Handling relationship changes after having a baby

Brendan Street Professional Head, Emotional Wellbeing More by this author
A new baby can bring couples, families and friends closer together, but changed priorities and a lack of time can create challenges. Find out how to navigate relationship changes during this time.

For you and your partner

A new baby places emotional, practical and physical demands on a couple’s relationship. In the early stages, sleep deprivation can impact mental and physical health, causing tension. On a practical level, some parents find themselves resorting to separate beds to catch up on lost sleep. This is just the beginning: parenting as a couple means accepting the partnership will evolve as your child grows, but there are ways to safeguard your bond and embrace the changes:

Communication is key

There’s no shame in being too tired or distracted to put the world to rights after a long day at the cot-face. But setting aside a few minutes to catch up with your partner, even if that means scheduling a phone call during the baby’s nap or turning off the TV 15 minutes earlier in the evening can go a long way towards nurturing your connection.

Appreciate ‘me’ time and ‘we’ time

It’s unlikely you’ll have lots of quality time to yourself or alone with your partner in the early days of parenthood, so it’s important to savour any moments you do have. With the increased demands of a newborn, it can be easy to get caught up in multi-tasking, yet research in Psychology shows taking time to focus on the ‘now’ and relish moments that bring joy can improve wellbeing.

Small gestures can have a big impact

While you may not have the time or energy for grand gestures as a new parent, don’t underestimate the power of small kindnesses. There’s never been a better time to make your partner a cuppa or let them sleep in. Plus research suggests that carrying out acts of kindness can make you feel happier and more satisfied too, so everyone’s a winner.

Beware, the purple cat

When emotional well-being deteriorates, negative thoughts can become more frequent. But just because you tell yourself your partner isn’t attracted to you anymore, doesn’t make that real. Try the following exercise. Let yourself have the thought: ‘I am a purple cat.’ Repeat this thought over and over. Does repeated having this thought make you a purple cat? No. Remember: thoughts are not reality - your relationship is not your thoughts.

Work as a team

Harness the power of teamwork: going to parenting classes together, establishing a joint approach to critical issues before they arise, even sharing ‘in’ jokes can give you a shared purpose and nurture unity during the adventure of new parenthood.

Accept difficult feelings as they arise

Accepting difficult feelings towards your partner is essential to preventing them from worsening. Welcome your emotions as basic survival mechanisms, brought to safeguard your relationship. If you notice yourself feeling frustrated with your partner, sit with the feeling and explore it. What sensation does the emotion have? What colour is it? How would you label it? Where do you notice the emotion physically? What thoughts is the emotion associated with? Being inquisitive about emotions can bring release and prevent harboured resentment.

Reach out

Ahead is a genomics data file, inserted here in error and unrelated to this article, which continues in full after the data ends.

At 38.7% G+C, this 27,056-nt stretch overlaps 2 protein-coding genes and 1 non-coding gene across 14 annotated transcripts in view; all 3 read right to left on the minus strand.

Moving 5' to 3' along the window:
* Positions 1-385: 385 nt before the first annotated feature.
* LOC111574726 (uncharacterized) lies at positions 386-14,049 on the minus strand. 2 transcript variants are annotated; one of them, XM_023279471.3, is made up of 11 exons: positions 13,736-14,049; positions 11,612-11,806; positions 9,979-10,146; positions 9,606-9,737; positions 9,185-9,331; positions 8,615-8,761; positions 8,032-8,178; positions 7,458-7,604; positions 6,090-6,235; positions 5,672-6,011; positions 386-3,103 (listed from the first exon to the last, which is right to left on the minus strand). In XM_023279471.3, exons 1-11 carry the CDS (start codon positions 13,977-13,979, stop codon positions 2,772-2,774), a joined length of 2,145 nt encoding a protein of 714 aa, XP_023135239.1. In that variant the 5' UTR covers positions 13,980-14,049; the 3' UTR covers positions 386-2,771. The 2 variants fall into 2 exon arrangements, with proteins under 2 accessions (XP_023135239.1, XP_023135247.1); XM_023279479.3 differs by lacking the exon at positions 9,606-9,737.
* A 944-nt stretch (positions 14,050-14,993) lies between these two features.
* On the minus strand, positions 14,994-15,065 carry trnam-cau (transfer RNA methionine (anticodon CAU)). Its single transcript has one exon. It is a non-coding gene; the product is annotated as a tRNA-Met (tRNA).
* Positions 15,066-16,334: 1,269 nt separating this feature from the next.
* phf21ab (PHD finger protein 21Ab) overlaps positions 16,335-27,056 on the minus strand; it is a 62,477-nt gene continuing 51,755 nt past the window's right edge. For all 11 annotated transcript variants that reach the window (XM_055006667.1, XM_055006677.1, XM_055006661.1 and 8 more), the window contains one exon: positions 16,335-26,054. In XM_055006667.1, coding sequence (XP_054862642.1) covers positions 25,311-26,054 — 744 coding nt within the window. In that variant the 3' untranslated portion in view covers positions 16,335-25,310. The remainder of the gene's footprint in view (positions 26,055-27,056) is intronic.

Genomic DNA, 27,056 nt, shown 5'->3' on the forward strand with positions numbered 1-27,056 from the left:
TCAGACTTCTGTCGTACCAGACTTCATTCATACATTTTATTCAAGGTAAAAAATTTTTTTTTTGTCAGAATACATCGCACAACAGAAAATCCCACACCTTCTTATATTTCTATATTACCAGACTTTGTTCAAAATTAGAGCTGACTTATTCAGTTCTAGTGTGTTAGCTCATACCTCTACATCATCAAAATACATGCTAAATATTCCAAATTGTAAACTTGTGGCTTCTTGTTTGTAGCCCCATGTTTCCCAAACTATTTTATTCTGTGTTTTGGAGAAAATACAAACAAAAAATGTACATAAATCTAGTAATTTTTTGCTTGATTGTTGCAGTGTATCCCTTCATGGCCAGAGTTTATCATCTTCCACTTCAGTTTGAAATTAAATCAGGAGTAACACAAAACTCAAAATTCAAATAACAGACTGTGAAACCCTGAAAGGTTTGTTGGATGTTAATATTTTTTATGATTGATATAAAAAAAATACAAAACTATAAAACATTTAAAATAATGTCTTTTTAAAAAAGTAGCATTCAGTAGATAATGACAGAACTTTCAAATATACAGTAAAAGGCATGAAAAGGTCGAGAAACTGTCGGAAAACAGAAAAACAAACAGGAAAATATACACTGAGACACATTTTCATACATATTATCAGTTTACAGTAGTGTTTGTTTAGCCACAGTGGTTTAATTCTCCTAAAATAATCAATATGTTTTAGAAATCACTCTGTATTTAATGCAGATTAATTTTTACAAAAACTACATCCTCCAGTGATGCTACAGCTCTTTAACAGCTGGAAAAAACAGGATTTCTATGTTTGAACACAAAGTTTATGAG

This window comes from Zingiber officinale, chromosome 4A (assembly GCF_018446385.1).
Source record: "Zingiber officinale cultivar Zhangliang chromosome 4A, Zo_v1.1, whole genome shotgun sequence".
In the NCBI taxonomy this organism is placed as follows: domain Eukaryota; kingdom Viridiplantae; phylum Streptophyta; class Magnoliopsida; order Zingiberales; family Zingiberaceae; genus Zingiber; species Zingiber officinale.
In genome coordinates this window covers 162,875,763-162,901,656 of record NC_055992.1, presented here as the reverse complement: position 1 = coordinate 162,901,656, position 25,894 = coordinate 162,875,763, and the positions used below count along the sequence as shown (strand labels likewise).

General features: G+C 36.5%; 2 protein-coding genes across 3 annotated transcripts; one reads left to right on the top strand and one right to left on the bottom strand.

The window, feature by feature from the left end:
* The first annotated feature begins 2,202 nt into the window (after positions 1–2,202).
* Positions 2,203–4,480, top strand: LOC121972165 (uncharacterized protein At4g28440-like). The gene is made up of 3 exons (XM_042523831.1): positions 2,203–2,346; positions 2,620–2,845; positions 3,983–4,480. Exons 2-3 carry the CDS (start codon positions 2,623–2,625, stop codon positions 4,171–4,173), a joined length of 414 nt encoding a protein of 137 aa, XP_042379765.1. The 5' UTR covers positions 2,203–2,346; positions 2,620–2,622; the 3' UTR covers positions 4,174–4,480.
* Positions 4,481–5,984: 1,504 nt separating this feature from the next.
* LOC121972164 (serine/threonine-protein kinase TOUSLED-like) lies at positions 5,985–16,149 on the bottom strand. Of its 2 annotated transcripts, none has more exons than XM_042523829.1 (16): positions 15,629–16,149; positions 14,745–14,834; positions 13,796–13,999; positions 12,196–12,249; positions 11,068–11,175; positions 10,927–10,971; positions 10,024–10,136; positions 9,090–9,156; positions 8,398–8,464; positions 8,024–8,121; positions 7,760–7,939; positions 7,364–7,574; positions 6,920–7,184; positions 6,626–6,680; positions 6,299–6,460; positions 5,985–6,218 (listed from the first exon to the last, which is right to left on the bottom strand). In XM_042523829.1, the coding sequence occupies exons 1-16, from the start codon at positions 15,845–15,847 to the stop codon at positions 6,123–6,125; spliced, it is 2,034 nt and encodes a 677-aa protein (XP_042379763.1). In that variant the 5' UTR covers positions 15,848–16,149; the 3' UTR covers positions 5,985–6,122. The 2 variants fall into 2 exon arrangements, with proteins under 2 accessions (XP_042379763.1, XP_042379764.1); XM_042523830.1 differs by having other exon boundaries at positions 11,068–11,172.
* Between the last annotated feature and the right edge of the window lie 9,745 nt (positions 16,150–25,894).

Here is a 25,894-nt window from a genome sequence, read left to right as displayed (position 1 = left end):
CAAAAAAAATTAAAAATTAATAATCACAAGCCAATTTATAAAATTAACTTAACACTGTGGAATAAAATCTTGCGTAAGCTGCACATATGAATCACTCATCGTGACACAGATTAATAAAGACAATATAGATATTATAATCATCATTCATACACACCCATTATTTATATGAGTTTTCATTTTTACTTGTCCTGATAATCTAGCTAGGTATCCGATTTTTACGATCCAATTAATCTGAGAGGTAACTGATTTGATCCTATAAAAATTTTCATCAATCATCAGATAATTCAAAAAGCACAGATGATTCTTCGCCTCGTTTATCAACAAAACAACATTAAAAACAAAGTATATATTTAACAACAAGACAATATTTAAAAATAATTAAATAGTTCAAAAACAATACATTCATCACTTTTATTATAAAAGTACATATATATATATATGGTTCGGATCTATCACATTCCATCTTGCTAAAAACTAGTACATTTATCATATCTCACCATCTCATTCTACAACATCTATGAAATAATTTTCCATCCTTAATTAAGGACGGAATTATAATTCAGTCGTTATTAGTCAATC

All relationships can benefit from expert help at times. Marital therapy, counselling or emotional wellbeing therapies can be a useful support system for your relationship. Our wellbeing professionals can recommend the most appropriate service for you.

For you, your friends and your family

It's natural to expect your family and friends to rally round and be as excited as you are about your new arrival, but there's a possibility they won't react as you expect. Similarly, where you may have had relatively sparse contact with friends or family before starting a family of your own, they may now be inspired to be more involved. These reactions can be challenging, but easier to manage with the following advice.

Be clear about what you want and why

Setting expectations and boundaries with friends and family can help protect your relationships. Taking the lead when it comes to explaining your baby’s routine to babysitters, for example, can help you relax and appreciate their support. Be specific. And while you don’t have to justify your parenting, it can help to lay out your reasoning if necessary. ‘Please put Harry to bed by 7.30pm, or he will be tired and grumpy tomorrow, which makes life difficult for the whole family,’ lets everyone know where they stand.

Communicate

Staying in touch with friends might feel like wishful thinking during the early years of parenthood. You might be too tired or busy to socialise like you used to but being open about your new life can help people understand and make allowances until the time is right to connect with them again.

Reach out

Involve friends and family in your new life. Everyone likes to feel needed: inviting a friend to push the buggy, hold your toddler’s hand or take your child to the park develops empathy and shared interests, and encourages the people you care about to establish their own bond with your child.

There’s no doubt that a new baby can mean new territory for your relationships. But with the right toolkit to help, bonds can deepen and flourish with the common purpose of a new baby. Likewise, your child can benefit from having a fuller circle of support in their life. After all, as the well-known proverb goes, ‘It takes a village to raise a child…’

Monday 25 February 2019

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